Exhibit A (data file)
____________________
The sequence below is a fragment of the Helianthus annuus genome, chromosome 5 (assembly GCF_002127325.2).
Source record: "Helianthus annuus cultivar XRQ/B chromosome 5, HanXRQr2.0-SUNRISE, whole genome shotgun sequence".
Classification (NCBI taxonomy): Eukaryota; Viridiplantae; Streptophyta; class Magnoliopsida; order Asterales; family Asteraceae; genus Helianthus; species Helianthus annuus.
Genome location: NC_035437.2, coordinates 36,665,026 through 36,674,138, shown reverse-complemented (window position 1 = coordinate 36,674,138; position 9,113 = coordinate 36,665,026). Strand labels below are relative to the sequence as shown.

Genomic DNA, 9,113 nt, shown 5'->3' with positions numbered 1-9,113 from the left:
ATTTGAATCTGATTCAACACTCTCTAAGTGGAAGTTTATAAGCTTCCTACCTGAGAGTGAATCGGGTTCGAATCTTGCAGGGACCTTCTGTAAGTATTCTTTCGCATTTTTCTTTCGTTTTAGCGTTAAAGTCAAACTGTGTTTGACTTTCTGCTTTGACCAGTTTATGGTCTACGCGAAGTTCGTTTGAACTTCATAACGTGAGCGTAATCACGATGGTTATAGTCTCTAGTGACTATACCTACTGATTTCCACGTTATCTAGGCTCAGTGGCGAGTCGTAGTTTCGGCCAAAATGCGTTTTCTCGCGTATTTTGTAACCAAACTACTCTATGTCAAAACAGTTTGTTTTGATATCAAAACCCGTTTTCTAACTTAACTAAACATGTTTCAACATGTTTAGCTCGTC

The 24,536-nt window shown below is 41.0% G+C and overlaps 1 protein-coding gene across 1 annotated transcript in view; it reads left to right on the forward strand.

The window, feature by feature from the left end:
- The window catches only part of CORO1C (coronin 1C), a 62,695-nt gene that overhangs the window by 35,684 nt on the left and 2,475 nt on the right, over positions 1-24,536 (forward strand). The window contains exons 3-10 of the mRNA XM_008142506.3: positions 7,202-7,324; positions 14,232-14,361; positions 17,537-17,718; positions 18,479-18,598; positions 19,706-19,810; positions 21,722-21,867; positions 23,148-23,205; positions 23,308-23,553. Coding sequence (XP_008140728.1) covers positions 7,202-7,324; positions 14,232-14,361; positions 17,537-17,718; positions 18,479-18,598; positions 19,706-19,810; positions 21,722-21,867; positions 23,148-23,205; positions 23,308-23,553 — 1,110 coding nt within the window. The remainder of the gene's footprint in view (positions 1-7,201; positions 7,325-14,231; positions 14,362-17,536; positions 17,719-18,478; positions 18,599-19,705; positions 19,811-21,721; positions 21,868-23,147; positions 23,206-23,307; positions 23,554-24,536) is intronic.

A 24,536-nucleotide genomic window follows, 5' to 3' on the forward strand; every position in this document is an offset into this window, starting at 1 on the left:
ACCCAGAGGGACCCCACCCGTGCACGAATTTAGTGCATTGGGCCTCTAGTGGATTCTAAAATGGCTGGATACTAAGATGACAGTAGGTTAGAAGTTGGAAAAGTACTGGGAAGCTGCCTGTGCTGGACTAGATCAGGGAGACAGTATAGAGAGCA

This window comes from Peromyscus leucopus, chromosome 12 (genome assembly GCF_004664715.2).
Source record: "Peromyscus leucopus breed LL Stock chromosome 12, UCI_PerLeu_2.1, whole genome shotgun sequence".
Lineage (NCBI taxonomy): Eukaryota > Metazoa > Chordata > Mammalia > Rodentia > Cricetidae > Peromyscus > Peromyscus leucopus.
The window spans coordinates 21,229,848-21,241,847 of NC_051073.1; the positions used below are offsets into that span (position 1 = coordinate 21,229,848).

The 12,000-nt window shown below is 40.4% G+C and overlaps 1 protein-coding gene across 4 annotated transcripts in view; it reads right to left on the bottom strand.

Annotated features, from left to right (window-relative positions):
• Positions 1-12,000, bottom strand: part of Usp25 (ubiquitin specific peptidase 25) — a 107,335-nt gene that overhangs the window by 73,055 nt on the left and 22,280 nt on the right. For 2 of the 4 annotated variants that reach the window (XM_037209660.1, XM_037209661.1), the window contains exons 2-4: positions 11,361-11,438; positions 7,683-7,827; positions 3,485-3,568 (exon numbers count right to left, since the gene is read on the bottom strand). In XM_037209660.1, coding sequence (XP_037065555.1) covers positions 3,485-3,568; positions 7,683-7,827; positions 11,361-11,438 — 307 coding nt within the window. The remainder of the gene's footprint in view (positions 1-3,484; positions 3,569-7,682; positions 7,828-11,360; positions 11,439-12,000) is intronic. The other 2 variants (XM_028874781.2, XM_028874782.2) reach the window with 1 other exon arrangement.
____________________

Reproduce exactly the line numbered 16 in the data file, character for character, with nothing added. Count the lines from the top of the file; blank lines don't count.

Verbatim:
The 12,000-nt window shown below is 40.4% G+C and overlaps 1 protein-coding gene across 4 annotated transcripts in view; it reads right to left on the bottom strand.